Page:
Colloff prefaced her Mayborn remarks with an admission about her own work: “I don’t always get this right.” When embarking on a project, she sets out to form a relationship with the subject of her story, who could be a survivor of a sexual assault, an inmate or a family member of a victim. That process typically begins with a letter of introduction and explanation of her intent to explore a story.

During interviews, she tries to be a sympathetic listener. She lets her subject guide the flow of the interview, how much is shared and when. This approach gives her story subjects a sense of control and trust that can be so strong that they sometimes confide details to her that they’ve only shared with few, if any, others.

…if you’re going to do the enterprise stuff, you have to learn to be more of a storyteller.

Colloff stays in touch with her subjects through the writing and editing process and goes over sensitive material before publication “so they can prepare themselves for the public attention.” That also helps with fact-checking, she said.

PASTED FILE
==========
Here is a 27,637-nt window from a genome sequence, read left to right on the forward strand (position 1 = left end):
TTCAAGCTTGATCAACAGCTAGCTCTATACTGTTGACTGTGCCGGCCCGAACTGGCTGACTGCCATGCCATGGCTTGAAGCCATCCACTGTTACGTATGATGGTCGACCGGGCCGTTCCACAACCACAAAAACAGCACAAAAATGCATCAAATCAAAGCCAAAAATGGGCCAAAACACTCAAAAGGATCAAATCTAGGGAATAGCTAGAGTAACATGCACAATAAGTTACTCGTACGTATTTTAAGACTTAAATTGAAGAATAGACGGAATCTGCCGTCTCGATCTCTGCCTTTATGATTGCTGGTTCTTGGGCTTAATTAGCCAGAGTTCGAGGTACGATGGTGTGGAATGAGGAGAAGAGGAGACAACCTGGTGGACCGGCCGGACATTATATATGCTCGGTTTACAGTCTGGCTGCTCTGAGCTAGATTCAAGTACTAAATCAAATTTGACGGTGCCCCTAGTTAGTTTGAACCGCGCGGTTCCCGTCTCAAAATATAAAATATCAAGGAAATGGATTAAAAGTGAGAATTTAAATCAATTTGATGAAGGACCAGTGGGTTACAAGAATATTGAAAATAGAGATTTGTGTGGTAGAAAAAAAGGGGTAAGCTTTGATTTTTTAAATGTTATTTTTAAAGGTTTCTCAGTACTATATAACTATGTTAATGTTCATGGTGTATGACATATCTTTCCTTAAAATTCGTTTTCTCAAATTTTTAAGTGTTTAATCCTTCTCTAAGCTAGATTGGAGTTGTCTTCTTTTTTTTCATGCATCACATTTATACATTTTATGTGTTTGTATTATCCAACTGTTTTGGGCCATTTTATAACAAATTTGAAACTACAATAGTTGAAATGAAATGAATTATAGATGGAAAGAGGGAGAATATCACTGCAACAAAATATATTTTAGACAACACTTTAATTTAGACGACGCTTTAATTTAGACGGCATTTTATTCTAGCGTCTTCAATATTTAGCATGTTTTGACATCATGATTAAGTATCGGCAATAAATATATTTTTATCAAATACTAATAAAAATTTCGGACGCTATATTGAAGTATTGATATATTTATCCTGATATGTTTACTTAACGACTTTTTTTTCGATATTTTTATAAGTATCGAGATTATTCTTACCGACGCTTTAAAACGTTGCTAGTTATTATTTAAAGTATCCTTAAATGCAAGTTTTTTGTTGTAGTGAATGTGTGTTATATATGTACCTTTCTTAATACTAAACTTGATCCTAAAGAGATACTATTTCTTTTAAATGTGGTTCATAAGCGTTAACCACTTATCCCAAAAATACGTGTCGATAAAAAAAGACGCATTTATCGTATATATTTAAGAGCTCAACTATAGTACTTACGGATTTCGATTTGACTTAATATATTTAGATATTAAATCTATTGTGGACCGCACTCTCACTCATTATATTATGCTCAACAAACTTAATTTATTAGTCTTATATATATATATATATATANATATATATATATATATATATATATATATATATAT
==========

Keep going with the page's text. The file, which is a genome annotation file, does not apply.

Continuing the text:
Overall, she is guided by one overriding thought: “It’s the tremendous pressure I feel to do a story justice. A real obligation to do good work.”

After her Mayborn talk, I got a little one-on-one time with Colloff to learn more about her process, from conception to research and reporting and through the editing and revising process. Here is a recap of our conversation, edited for length and clarity.

Where do your ideas come from? As you’ve become better known, especially for your stories about wrongful convictions, are people sending you ideas?

It’s different with every story. I do have more people sending me stuff now, which is great. One of the things that’s hard about a wrongful conviction case is that even just evaluating if it’s worth writing about can take months because they’re so complicated.

  • She uses Google alerts:  I have upwards of 80 Google alerts going at all times, and I’m sure that one is going to pan out one of these days. The Google alerts are usually set to a state I’m interested in writing about plus some criminal justice issue I’m looking at. So it could be Arkansas and Montana on the death penalty — something like that.